Written by Steve Mores
How much is enough? Depending on what the “enough” refers to will give us the direction to answer the question based on our opinion. For purposes of this article, let’s discuss financial success and the growth of a contracting business. How much is enough revenue, locations, acquisitions, buildings, techs, salespeople, etc.? This is not a rhetorical question, and there is a wide range of answers depending on your goals and plans. How much is enough depends on how one defines the meaning of enough for themselves.
For some, it may be the pursuit of more money, power, respect, and status. For others, it’s knowledge, giving to charity, doing good, and creating opportunities for other people. If your sole purpose is to get more stuff at all costs, then you will never have enough. Ironically though, you can’t be as charitable and create opportunities for others without the financial wherewithal to do so.
As far as financial wealth, most of us can’t even comprehend being a billionaire. Many people think of billionaires, and high-end millionaires for that matter, as greedy people and hedge-fund type folks where it’s all about the pursuit for more money. Yet, most “rich people” got there through years of hard work and starting from a very humble beginning. That’s how I identify with the “rich people” in our service industries.
In a recent article that I was reading, it stated that the minimum someone needs to be relatively happy is $50,000 per year, and the maximum where money won’t make you any happier is $90,000 per year. While that may be true for some, there is nothing wrong with that thought as long as it covers essential needs such as rent, food, and support for family’s needs. Yet, many people have income way beyond this. Their happiness is driven by the opportunities their business creates for others and not the financial status it brings to them.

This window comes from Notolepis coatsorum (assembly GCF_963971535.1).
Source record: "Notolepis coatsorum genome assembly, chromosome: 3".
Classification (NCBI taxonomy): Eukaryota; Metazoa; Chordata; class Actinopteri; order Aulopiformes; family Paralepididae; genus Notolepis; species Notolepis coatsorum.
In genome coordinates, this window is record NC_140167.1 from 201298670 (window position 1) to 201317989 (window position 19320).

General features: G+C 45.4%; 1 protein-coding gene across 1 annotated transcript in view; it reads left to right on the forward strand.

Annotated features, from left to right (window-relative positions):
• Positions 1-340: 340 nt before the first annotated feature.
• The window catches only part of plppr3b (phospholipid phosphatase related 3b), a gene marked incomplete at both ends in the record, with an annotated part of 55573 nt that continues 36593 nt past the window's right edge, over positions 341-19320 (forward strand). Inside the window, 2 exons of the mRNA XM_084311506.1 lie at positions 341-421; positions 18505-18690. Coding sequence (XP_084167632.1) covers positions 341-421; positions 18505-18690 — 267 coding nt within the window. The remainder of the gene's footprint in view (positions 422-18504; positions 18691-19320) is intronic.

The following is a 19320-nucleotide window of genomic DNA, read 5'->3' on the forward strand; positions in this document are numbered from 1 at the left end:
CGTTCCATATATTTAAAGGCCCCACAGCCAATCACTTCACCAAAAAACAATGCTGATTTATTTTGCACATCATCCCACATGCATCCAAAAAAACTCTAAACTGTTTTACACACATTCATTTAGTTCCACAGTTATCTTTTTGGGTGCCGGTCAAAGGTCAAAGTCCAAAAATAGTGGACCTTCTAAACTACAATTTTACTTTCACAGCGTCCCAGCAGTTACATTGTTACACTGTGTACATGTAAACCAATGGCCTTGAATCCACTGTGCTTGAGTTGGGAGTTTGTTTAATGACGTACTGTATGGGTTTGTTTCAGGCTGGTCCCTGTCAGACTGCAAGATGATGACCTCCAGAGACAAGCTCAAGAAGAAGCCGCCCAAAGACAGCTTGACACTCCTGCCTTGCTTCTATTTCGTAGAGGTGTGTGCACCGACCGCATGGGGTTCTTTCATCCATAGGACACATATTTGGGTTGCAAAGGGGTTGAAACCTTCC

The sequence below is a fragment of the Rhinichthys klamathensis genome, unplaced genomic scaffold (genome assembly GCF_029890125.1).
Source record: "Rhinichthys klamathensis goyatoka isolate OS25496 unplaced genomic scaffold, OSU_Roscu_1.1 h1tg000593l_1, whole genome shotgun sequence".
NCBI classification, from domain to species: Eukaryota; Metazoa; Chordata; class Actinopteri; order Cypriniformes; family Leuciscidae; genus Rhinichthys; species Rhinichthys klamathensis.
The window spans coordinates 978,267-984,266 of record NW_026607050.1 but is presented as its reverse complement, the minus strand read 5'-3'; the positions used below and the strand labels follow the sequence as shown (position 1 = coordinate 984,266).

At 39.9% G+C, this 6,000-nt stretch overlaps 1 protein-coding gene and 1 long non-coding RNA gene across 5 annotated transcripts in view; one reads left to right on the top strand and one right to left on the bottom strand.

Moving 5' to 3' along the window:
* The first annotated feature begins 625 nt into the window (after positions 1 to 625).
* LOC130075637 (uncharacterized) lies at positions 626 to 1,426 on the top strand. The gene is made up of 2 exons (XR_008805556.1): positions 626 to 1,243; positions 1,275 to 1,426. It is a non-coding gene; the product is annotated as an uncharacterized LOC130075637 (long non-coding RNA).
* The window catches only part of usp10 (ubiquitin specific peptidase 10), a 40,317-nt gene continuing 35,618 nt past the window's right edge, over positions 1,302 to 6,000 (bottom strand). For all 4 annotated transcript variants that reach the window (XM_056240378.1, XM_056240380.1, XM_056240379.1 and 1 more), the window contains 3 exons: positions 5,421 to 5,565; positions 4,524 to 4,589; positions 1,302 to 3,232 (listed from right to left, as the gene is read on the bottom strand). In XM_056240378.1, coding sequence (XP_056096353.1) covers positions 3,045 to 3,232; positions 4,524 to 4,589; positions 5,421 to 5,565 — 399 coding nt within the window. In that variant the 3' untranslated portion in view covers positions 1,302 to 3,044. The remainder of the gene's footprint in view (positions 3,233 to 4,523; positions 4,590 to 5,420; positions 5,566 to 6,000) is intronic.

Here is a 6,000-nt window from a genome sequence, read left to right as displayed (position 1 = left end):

For me, although I enjoy the income this industry has allowed me to have, money has not been my primary motive. Financial security and safety are important, yet I derive my happiness in business by helping contractors excel in IAQ sales. This, in turn, supports their cause of building a business for themselves, which supports great career opportunities for others.
So, back to dollars and cents. Would you say that a net worth of $80 million is enough? That is considered a pittance to hedge-fund moguls and large mutual fund money managers. Compare that with Stephen Schwarzman, co-founder of private equity firm Blackstone Group, who has a net worth of $12.3 billion, according to the Bloomberg Billionaires Index. Or Abigail Johnson, CEO of Fidelity Investments, has a net worth of $12.2 billion. Or John Bogle, Founder and CEO of Vanguard Group Investors, which is twice the size of Fidelity, who has a net worth of $80 million. Wait! What? Twice the size of Fidelity and John Bogle is only worth $80 million? Is he not a billionaire? Why not?